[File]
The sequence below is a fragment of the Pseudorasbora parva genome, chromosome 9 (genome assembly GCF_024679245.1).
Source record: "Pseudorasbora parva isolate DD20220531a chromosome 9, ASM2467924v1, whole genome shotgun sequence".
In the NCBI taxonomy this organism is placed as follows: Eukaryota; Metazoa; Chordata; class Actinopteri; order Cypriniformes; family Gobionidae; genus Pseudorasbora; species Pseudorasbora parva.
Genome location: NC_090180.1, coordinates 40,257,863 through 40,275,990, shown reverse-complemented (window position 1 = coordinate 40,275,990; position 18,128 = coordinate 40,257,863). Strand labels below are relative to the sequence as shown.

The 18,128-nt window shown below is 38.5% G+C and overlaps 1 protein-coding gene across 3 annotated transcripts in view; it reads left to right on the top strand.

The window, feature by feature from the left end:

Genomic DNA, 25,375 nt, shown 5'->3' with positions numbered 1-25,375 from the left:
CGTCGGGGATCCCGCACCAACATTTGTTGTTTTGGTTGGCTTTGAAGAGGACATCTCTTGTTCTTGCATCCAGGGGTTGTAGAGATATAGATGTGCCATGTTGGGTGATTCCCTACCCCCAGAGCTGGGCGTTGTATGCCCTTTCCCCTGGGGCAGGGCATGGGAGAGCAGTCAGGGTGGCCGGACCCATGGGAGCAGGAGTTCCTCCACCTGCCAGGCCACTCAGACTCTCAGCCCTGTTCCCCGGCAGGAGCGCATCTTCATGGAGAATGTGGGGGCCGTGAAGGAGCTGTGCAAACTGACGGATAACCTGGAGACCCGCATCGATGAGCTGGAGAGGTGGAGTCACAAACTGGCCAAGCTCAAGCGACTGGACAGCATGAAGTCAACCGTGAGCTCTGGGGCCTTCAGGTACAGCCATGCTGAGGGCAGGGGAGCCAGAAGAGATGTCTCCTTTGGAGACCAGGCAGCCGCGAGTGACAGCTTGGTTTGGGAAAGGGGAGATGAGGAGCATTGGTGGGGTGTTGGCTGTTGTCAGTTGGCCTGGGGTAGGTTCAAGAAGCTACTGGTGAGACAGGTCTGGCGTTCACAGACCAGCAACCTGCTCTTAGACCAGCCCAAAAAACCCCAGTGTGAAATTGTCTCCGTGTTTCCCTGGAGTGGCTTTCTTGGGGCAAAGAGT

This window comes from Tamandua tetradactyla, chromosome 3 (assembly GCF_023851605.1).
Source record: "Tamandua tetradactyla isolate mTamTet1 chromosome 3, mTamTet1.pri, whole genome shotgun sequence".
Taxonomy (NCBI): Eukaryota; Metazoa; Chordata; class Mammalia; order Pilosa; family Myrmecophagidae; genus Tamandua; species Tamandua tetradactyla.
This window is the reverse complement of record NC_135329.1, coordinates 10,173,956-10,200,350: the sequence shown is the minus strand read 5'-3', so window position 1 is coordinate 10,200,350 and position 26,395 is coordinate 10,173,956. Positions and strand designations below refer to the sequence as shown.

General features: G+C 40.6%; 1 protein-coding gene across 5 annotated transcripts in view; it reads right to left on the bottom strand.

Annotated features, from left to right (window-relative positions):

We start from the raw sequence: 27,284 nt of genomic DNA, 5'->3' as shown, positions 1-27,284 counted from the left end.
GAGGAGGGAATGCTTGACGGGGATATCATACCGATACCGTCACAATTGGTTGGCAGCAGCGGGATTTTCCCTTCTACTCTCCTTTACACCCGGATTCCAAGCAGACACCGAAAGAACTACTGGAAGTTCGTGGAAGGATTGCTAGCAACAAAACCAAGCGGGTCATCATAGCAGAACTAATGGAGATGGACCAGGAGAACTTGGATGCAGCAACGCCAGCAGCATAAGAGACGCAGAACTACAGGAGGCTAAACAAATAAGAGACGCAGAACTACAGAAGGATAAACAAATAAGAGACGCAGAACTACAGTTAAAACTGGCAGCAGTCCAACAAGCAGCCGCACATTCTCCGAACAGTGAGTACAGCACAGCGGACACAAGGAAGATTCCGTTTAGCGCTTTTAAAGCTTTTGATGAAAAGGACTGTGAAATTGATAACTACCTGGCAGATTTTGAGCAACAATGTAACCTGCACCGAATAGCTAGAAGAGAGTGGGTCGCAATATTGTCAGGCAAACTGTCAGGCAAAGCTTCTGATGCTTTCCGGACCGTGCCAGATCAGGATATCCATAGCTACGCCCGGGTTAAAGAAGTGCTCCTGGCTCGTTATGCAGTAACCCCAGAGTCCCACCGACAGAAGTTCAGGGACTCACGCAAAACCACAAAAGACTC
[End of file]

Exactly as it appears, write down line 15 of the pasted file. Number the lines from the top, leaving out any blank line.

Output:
We start from the raw sequence: 27,284 nt of genomic DNA, 5'->3' as shown, positions 1-27,284 counted from the left end.